Q. I just heard about a newly released drug equivalent to Viagra. It is pronounced something like ‘Syallis’ but I don’t know how to spell it. Have you heard about it yet?
A. There are two new pills that have recently been approved in Europe for erectile dysfunction. The medication you are referring to is called Cialis (tadalafil), marketed by a corporate partnership of Eli Lilly and Icos. A similar medication called Levitra (vardenafil) is being sold by a different partnership, Bayer and GlaxoSmithKline.
Both drugs work in a manner similar to Viagra and are roughly comparable in effectiveness. Levitra seems to have a somewhat faster onset (roughly 15 minutes, compared to about half an hour for Viagra). Levitra can work for up to 16 hours, whereas Cialis persists longer (up to 36 hours). The benefits of Viagra last from 4 to 12 hours.
Headache, heartburn and flushing are possible side effects of all three drugs. It may be several more months before these new drugs are approved and go on sale in the U.S.
Q. You recently wrote about flu medicine but you didn’t say much about side effects. Five years ago I took Flumadine for the flu. Within two days I began to experience visual and tactile hallucinations, but I didn’t realize that’s what they were. By the fourth day I was so psychotic I began to consider how I could commit suicide.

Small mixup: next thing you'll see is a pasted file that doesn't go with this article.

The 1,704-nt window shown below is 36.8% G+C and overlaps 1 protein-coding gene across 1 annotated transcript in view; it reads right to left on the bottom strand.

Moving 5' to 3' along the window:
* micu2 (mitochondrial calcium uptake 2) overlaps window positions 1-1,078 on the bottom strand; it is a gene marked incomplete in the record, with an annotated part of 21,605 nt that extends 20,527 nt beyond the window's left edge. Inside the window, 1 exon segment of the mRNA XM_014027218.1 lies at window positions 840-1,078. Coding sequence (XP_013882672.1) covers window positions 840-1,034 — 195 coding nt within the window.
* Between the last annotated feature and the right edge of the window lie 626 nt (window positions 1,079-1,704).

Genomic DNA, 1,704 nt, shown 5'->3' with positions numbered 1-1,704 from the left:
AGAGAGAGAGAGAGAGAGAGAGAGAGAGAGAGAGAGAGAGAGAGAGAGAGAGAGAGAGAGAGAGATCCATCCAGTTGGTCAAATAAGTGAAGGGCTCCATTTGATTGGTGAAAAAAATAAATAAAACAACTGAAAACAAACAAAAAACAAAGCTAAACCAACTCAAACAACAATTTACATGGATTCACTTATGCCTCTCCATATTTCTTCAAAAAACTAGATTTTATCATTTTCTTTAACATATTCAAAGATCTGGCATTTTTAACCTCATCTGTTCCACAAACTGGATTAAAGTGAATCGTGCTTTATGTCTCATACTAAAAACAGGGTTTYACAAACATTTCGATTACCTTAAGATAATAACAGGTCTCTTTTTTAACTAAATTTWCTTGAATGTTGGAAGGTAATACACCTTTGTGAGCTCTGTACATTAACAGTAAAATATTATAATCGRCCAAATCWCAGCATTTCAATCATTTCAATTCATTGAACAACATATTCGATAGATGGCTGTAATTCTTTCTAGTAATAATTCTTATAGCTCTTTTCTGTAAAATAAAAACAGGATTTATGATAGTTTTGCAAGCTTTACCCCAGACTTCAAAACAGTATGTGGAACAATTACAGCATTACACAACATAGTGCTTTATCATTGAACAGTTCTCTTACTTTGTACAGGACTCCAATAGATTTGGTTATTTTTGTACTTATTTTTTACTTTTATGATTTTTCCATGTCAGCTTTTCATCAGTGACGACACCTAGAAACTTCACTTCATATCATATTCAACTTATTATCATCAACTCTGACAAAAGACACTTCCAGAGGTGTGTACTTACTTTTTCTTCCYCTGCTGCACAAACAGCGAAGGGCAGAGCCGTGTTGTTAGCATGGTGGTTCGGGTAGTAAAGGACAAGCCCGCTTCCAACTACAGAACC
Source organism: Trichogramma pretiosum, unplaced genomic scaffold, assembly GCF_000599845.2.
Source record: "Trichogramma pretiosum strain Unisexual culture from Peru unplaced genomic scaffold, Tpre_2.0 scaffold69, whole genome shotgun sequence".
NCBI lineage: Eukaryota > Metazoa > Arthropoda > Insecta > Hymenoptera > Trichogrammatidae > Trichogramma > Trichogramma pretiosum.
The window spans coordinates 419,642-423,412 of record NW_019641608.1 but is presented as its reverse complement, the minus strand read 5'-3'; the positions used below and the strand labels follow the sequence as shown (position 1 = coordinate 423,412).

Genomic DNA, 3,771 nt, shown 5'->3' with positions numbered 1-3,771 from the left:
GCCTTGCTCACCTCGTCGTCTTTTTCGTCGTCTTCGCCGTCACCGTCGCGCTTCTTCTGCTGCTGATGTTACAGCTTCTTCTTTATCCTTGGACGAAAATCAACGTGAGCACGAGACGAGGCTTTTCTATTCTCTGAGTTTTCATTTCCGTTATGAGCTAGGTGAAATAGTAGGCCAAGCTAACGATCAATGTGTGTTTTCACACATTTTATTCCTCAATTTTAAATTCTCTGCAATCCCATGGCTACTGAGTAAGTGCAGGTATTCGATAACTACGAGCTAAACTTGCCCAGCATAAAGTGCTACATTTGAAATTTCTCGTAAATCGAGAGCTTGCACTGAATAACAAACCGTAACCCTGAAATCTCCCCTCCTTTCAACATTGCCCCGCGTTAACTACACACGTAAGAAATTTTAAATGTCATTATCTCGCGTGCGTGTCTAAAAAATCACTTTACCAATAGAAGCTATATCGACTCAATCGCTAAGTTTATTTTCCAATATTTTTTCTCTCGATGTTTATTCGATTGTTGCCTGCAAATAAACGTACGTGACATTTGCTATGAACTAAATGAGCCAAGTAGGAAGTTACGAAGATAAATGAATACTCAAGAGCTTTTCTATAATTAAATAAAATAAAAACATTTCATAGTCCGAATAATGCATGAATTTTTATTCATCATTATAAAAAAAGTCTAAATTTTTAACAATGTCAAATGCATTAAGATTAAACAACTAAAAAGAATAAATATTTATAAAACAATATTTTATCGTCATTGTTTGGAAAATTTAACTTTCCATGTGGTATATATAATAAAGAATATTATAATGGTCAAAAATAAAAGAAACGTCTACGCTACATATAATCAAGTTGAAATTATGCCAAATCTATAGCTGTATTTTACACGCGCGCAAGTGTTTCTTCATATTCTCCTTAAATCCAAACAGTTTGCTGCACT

I called my doctor’s office to report how bad I felt, but no one ever returned my call. The next day, I called 911 because I felt compelled to kill myself. I was admitted to a mental health facility with a diagnosis of schizoaffective disorder. Please be aware that Flumadine can cause serious psychological side effects.
A. The influenza drugs amantadine (Symmetrel) and rimantadine (Flumadine) can both cause depression and hallucinations. Although such complications are rare, people need to be forewarned. We are dismayed that your physician did not respond to your call. Hallucinations have not been reported with newer flu medicines such as Tamiflu and Relenza.
Q. I have ugly, thick yellow toenails. Clipping them is difficult. My doctor has said they are infected with fungus but he doesn’t want me to take Sporanox because it could interact with other medicine.
I have tried every remedy, including Vicks VapoRub, and none has worked. The podiatrist wants to remove the nails surgically, which makes me nervous. I know you have written about urea paste to dissolve away the infected nail, but I haven’t been able to find any. Where do I get it and how do I use it?
A. Surgical removal of nails can be painful and lead to infection. Stanford dermatologist Eugene Farber discovered the urea treatment many years ago while traveling in Russia. He wrote up the results of his research in the journal Cutis (Dec. 1978).
Urea (40 percent) is available only by prescription (Ureacin-40, Carmol 40, Gordon’s Urea 40). Treatment should be supervised by a physician.
We are sending you additional details along with other ways to foil fungus in our Guide to Hair and Nail Care. Anyone who would like a copy, please send $2 in check or money order with a long (no. 10) stamped (60 cents), self-addressed envelope: Graedons’ People’s Pharmacy, No. H-31, P. O. Box 52027, Durham, NC 27717-2027.

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